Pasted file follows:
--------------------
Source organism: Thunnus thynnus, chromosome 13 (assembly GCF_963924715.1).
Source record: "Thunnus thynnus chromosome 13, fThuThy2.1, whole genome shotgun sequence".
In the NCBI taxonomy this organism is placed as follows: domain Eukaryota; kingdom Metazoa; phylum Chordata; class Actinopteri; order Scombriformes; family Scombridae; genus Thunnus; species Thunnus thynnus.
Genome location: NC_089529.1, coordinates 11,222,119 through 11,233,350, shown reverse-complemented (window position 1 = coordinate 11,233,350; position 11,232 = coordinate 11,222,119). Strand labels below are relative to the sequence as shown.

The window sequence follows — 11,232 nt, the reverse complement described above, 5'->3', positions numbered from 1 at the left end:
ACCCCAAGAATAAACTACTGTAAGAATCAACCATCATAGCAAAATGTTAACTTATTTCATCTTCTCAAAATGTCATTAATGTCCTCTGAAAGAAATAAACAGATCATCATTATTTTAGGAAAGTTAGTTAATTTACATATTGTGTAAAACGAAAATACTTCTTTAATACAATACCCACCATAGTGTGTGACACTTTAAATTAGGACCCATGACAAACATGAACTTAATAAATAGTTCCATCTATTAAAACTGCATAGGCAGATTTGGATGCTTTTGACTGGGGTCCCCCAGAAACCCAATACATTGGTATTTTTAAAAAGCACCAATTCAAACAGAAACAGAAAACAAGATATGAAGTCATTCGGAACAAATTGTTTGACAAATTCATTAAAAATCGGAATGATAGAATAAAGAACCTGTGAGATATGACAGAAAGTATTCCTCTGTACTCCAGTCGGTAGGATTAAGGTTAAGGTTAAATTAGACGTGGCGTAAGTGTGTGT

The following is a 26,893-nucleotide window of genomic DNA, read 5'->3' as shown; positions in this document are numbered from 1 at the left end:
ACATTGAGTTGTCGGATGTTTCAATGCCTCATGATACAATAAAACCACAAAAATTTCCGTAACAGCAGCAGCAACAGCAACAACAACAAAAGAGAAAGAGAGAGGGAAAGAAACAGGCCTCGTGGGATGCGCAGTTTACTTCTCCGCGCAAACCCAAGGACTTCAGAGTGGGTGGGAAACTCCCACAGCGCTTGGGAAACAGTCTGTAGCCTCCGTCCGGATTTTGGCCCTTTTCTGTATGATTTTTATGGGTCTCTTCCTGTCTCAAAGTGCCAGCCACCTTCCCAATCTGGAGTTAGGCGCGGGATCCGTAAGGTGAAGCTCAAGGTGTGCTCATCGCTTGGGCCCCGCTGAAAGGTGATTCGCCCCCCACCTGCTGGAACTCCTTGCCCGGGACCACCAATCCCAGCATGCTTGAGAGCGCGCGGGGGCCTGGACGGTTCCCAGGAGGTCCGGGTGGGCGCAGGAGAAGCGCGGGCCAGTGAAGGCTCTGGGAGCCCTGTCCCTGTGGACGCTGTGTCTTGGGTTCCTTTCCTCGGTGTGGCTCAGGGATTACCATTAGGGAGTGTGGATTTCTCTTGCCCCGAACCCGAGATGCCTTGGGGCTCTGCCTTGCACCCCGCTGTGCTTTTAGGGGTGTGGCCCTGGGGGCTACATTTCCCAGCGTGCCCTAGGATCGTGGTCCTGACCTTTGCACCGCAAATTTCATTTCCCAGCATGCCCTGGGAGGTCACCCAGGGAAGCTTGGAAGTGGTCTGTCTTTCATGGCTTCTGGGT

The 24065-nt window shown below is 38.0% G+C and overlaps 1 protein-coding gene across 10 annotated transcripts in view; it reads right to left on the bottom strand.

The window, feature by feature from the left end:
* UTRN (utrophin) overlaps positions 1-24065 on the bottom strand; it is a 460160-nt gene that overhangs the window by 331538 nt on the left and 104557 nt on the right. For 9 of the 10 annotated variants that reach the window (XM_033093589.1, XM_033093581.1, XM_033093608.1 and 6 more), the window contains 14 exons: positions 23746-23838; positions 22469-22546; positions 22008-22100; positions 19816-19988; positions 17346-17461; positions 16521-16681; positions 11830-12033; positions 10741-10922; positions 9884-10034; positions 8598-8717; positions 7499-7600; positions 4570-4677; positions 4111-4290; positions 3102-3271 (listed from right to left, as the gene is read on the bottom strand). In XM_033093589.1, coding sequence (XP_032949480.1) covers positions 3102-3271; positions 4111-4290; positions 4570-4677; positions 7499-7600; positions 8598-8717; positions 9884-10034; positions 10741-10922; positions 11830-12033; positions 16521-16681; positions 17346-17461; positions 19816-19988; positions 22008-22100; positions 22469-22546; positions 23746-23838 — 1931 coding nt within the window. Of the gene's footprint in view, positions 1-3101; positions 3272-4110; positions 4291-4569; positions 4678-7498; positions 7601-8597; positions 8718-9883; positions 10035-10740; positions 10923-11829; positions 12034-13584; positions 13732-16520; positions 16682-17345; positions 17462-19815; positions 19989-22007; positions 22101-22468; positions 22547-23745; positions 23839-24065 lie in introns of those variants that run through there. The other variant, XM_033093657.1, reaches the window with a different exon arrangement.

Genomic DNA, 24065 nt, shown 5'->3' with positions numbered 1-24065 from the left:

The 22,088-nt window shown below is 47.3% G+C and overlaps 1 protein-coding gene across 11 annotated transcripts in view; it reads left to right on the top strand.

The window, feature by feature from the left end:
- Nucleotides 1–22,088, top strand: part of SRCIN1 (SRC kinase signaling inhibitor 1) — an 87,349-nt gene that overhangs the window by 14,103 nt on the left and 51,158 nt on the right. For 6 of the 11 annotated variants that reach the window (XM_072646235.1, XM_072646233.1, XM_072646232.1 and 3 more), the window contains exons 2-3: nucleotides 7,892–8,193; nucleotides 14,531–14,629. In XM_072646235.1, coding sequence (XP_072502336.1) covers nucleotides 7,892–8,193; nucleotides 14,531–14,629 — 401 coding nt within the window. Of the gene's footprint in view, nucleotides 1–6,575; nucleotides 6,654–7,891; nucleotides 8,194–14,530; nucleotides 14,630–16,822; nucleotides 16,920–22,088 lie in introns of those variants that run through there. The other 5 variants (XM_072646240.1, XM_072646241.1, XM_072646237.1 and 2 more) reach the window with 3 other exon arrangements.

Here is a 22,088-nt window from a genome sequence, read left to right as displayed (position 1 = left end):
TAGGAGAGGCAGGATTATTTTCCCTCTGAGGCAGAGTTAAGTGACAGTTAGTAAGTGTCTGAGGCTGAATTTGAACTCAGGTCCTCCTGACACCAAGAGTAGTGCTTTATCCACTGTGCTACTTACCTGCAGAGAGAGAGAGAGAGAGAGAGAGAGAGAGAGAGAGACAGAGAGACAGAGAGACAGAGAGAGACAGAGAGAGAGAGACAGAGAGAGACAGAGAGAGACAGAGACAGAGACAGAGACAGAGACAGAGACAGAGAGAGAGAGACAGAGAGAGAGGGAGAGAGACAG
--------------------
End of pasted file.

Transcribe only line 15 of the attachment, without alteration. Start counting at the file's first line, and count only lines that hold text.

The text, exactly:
- Nucleotides 1–22,088, top strand: part of SRCIN1 (SRC kinase signaling inhibitor 1) — an 87,349-nt gene that overhangs the window by 14,103 nt on the left and 51,158 nt on the right. For 6 of the 11 annotated variants that reach the window (XM_072646235.1, XM_072646233.1, XM_072646232.1 and 3 more), the window contains exons 2-3: nucleotides 7,892–8,193; nucleotides 14,531–14,629. In XM_072646235.1, coding sequence (XP_072502336.1) covers nucleotides 7,892–8,193; nucleotides 14,531–14,629 — 401 coding nt within the window. Of the gene's footprint in view, nucleotides 1–6,575; nucleotides 6,654–7,891; nucleotides 8,194–14,530; nucleotides 14,630–16,822; nucleotides 16,920–22,088 lie in introns of those variants that run through there. The other 5 variants (XM_072646240.1, XM_072646241.1, XM_072646237.1 and 2 more) reach the window with 3 other exon arrangements.